Energy & Environmental Policy

The Gulf Oil Spill: Reality Hits Home

Watching the Gulf oil spill unfold this past week has been surreal. Almost on cue, we have a coal mining disaster and catastrophic oil spill occur as we begin to ramp up climate and energy legislation talks. You can bet that these two disasters will shape the role of carbon-based fuels in this country moving forward. These don’t mean the end of coal and oil by any means, but there are sure to be more regulations and oversight as a result. Translation: Coal and domestic oil production will probably become more expensive.

It might seem easy to point fingers and lay blame to oil companies and the “drill, baby, drill” crowd, but it’s not that simple. At the end of the day, it is you and I who are using the refined products from these deepwater oil wells. It’s easy to accost the Sarah Palin crowd, but unless you’re not driving in a vehicle powered by a petroleum product, eating food using fertilizers, using a product with polymers or wearing clothes, your hands are a little grimy, too.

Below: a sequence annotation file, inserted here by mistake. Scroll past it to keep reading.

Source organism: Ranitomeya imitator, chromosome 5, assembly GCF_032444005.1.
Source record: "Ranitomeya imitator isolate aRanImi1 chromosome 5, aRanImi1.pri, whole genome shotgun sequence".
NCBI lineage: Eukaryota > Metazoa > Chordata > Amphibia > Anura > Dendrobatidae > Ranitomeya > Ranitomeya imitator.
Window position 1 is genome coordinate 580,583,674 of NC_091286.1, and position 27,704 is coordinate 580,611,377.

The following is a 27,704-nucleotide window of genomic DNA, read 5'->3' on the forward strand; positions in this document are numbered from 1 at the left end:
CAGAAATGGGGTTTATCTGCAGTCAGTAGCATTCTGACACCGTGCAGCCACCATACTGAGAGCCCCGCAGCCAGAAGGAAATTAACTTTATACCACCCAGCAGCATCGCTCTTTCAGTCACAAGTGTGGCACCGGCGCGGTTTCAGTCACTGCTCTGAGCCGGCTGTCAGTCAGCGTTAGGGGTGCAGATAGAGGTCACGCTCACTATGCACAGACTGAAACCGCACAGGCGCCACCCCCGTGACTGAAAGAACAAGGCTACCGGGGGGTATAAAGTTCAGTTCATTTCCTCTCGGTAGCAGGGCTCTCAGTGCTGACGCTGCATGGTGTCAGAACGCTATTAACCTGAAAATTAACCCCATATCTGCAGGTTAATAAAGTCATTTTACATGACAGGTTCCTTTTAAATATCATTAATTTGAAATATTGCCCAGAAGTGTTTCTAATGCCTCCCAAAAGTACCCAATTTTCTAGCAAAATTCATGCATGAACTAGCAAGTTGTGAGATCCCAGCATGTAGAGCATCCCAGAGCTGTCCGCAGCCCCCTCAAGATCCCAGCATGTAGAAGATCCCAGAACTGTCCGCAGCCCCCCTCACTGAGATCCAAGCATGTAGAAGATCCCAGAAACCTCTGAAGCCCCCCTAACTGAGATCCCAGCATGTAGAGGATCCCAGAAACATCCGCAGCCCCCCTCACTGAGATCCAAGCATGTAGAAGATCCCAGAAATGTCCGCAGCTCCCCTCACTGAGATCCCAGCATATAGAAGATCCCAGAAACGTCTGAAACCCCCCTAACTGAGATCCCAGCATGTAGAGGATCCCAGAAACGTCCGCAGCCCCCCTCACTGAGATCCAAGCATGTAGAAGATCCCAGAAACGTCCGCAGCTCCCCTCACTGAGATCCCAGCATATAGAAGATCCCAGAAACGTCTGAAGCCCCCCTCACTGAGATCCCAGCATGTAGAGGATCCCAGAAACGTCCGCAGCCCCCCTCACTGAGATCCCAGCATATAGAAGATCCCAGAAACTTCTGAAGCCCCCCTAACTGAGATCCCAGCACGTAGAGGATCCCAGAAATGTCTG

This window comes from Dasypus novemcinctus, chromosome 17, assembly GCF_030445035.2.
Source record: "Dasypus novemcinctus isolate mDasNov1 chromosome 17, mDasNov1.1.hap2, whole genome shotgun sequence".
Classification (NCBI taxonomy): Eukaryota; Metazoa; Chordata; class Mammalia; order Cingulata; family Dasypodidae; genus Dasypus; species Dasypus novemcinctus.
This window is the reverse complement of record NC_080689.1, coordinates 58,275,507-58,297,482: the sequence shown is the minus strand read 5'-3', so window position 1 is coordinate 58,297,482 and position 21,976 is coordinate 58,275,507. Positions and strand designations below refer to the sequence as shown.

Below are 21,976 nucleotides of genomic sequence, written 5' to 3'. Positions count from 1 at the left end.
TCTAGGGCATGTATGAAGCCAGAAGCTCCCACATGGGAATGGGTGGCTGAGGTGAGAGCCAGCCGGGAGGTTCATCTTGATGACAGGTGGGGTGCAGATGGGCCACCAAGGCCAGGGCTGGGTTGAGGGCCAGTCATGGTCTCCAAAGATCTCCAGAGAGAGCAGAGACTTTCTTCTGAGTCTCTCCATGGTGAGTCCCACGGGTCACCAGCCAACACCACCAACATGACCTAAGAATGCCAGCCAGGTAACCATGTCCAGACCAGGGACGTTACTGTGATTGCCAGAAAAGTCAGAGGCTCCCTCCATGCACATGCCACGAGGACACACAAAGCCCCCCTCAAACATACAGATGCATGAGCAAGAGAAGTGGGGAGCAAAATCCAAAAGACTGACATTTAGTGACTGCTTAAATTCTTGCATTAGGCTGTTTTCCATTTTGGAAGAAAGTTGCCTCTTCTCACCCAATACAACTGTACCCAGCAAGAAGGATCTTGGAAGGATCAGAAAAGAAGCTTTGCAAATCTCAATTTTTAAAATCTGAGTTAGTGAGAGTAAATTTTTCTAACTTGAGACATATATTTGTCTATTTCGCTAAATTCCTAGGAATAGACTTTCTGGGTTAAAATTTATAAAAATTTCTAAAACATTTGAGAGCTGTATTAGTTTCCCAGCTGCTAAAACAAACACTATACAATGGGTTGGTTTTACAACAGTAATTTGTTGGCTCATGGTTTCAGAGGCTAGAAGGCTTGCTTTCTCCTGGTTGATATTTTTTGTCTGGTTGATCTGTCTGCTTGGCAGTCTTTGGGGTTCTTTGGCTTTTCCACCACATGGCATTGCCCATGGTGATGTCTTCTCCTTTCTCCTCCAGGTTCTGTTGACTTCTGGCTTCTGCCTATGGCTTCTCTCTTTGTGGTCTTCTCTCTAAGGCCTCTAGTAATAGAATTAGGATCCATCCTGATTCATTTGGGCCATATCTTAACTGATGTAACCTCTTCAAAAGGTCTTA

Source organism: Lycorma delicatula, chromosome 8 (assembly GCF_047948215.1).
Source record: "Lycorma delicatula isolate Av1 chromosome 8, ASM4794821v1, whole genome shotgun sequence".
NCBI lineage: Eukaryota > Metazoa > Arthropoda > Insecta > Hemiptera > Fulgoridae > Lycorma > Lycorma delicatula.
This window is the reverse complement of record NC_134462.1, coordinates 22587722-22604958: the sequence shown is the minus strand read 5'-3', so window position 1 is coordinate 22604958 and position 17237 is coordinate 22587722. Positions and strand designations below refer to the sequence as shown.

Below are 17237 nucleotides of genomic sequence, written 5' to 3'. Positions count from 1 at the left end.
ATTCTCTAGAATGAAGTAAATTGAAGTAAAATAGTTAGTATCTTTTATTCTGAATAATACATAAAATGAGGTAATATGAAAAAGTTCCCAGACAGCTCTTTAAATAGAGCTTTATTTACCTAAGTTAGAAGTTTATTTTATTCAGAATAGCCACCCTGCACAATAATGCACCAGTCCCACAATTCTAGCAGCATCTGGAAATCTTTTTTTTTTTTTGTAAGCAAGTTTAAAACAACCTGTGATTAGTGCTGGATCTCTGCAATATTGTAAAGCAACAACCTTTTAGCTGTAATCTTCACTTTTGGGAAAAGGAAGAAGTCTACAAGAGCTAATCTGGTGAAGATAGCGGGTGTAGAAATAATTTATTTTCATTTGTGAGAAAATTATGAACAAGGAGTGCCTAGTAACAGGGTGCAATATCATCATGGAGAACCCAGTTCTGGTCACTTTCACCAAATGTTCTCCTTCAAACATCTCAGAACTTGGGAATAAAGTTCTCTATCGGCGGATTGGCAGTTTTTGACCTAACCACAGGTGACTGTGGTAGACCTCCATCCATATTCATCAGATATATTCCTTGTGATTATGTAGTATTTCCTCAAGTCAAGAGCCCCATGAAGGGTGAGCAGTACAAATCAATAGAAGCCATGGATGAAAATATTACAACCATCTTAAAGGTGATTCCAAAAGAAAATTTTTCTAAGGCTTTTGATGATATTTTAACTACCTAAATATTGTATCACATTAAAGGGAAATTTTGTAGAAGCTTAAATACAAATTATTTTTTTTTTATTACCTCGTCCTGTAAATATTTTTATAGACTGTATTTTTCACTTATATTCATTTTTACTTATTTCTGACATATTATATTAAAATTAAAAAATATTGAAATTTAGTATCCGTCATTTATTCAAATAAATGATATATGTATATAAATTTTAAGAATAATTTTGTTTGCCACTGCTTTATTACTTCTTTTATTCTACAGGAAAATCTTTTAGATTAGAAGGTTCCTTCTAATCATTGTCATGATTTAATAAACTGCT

Maybe a silver lining emerges in the oily film in the water that is now the Louisiana Gulf Coast: As a nation we’re being confronted with the environmental challenges of energy production as they literally wash up on our shores. We’ve been insulated from these externalities as we rely on our neighbors around the world for our energy supplies. Just ask the Nigerians.

The 1969 blowout of a California oil rig led to the National Environmental Policy Act. Will this event be another turning point in energy and environmental legislation?

Our energy policy is complex. We demand domestic sources of energy – except when we don’t (when things get messy). We also demand clean sources of energy – except when we don’t (when things get expensive). What are our priorities moving forward?

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